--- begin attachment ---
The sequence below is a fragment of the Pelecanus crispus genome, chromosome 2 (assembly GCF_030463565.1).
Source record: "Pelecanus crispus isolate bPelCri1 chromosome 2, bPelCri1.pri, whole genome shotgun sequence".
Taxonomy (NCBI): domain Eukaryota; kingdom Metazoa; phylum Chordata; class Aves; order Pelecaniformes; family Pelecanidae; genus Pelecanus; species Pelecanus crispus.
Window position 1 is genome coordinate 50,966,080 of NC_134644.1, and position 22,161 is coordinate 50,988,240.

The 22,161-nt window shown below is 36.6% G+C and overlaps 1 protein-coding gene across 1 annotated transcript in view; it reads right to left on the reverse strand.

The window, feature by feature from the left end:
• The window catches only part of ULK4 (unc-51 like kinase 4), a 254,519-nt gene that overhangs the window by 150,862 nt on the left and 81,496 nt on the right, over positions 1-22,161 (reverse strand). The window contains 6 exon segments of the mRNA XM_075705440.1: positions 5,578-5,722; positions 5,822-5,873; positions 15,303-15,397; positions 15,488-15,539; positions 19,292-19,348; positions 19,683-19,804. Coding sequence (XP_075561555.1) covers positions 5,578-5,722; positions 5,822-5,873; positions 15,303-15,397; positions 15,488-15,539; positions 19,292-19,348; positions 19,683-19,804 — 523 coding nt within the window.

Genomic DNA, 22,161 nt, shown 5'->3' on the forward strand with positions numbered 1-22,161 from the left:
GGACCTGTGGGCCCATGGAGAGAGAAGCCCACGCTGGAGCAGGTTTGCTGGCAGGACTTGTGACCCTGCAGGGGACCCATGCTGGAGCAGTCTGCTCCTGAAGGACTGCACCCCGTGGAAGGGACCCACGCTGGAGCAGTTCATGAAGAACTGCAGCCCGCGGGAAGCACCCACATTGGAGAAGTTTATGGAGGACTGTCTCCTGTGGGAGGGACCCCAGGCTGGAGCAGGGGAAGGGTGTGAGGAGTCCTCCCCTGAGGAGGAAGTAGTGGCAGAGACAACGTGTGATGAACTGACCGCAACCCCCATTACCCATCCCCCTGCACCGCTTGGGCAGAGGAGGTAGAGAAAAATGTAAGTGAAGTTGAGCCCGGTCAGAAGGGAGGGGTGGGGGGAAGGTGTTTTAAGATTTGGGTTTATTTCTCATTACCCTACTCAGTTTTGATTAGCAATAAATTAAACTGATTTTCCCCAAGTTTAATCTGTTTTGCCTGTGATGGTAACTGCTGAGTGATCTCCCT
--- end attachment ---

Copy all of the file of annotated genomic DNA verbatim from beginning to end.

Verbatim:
The sequence below is a fragment of the Pelecanus crispus genome, chromosome 2 (assembly GCF_030463565.1).
Source record: "Pelecanus crispus isolate bPelCri1 chromosome 2, bPelCri1.pri, whole genome shotgun sequence".
Taxonomy (NCBI): domain Eukaryota; kingdom Metazoa; phylum Chordata; class Aves; order Pelecaniformes; family Pelecanidae; genus Pelecanus; species Pelecanus crispus.
Window position 1 is genome coordinate 50,966,080 of NC_134644.1, and position 22,161 is coordinate 50,988,240.

The 22,161-nt window shown below is 36.6% G+C and overlaps 1 protein-coding gene across 1 annotated transcript in view; it reads right to left on the reverse strand.

The window, feature by feature from the left end:
• The window catches only part of ULK4 (unc-51 like kinase 4), a 254,519-nt gene that overhangs the window by 150,862 nt on the left and 81,496 nt on the right, over positions 1-22,161 (reverse strand). The window contains 6 exon segments of the mRNA XM_075705440.1: positions 5,578-5,722; positions 5,822-5,873; positions 15,303-15,397; positions 15,488-15,539; positions 19,292-19,348; positions 19,683-19,804. Coding sequence (XP_075561555.1) covers positions 5,578-5,722; positions 5,822-5,873; positions 15,303-15,397; positions 15,488-15,539; positions 19,292-19,348; positions 19,683-19,804 — 523 coding nt within the window.

Genomic DNA, 22,161 nt, shown 5'->3' on the forward strand with positions numbered 1-22,161 from the left:
GGACCTGTGGGCCCATGGAGAGAGAAGCCCACGCTGGAGCAGGTTTGCTGGCAGGACTTGTGACCCTGCAGGGGACCCATGCTGGAGCAGTCTGCTCCTGAAGGACTGCACCCCGTGGAAGGGACCCACGCTGGAGCAGTTCATGAAGAACTGCAGCCCGCGGGAAGCACCCACATTGGAGAAGTTTATGGAGGACTGTCTCCTGTGGGAGGGACCCCAGGCTGGAGCAGGGGAAGGGTGTGAGGAGTCCTCCCCTGAGGAGGAAGTAGTGGCAGAGACAACGTGTGATGAACTGACCGCAACCCCCATTACCCATCCCCCTGCACCGCTTGGGCAGAGGAGGTAGAGAAAAATGTAAGTGAAGTTGAGCCCGGTCAGAAGGGAGGGGTGGGGGGAAGGTGTTTTAAGATTTGGGTTTATTTCTCATTACCCTACTCAGTTTTGATTAGCAATAAATTAAACTGATTTTCCCCAAGTTTAATCTGTTTTGCCTGTGATGGTAACTGCTGAGTGATCTCCCT